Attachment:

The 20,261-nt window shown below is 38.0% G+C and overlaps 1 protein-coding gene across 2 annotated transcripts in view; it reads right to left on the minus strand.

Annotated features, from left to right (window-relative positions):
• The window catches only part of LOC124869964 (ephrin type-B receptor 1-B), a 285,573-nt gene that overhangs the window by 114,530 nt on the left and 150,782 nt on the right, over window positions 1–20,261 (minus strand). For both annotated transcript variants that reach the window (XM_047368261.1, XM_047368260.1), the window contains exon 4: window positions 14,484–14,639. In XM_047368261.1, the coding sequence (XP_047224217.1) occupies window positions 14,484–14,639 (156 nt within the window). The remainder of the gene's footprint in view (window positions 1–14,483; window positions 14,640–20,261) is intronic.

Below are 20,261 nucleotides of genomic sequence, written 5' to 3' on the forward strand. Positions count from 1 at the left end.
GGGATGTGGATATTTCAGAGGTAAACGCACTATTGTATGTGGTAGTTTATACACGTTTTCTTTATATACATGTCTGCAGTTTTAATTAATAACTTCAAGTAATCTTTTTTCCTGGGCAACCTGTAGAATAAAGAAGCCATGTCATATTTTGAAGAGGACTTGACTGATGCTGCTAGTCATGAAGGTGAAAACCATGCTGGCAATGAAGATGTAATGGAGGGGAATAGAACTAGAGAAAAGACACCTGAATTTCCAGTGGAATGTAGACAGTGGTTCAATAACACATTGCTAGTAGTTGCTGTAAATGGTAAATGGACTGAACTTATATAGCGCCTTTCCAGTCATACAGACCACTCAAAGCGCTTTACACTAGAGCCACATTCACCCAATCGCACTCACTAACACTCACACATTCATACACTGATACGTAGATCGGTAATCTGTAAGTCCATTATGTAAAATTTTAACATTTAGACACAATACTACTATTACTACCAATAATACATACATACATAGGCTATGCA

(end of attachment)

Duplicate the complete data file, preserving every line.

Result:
The 20,261-nt window shown below is 38.0% G+C and overlaps 1 protein-coding gene across 2 annotated transcripts in view; it reads right to left on the minus strand.

Annotated features, from left to right (window-relative positions):
• The window catches only part of LOC124869964 (ephrin type-B receptor 1-B), a 285,573-nt gene that overhangs the window by 114,530 nt on the left and 150,782 nt on the right, over window positions 1–20,261 (minus strand). For both annotated transcript variants that reach the window (XM_047368261.1, XM_047368260.1), the window contains exon 4: window positions 14,484–14,639. In XM_047368261.1, the coding sequence (XP_047224217.1) occupies window positions 14,484–14,639 (156 nt within the window). The remainder of the gene's footprint in view (window positions 1–14,483; window positions 14,640–20,261) is intronic.

Below are 20,261 nucleotides of genomic sequence, written 5' to 3' on the forward strand. Positions count from 1 at the left end.
GGGATGTGGATATTTCAGAGGTAAACGCACTATTGTATGTGGTAGTTTATACACGTTTTCTTTATATACATGTCTGCAGTTTTAATTAATAACTTCAAGTAATCTTTTTTCCTGGGCAACCTGTAGAATAAAGAAGCCATGTCATATTTTGAAGAGGACTTGACTGATGCTGCTAGTCATGAAGGTGAAAACCATGCTGGCAATGAAGATGTAATGGAGGGGAATAGAACTAGAGAAAAGACACCTGAATTTCCAGTGGAATGTAGACAGTGGTTCAATAACACATTGCTAGTAGTTGCTGTAAATGGTAAATGGACTGAACTTATATAGCGCCTTTCCAGTCATACAGACCACTCAAAGCGCTTTACACTAGAGCCACATTCACCCAATCGCACTCACTAACACTCACACATTCATACACTGATACGTAGATCGGTAATCTGTAAGTCCATTATGTAAAATTTTAACATTTAGACACAATACTACTATTACTACCAATAATACATACATACATAGGCTATGCA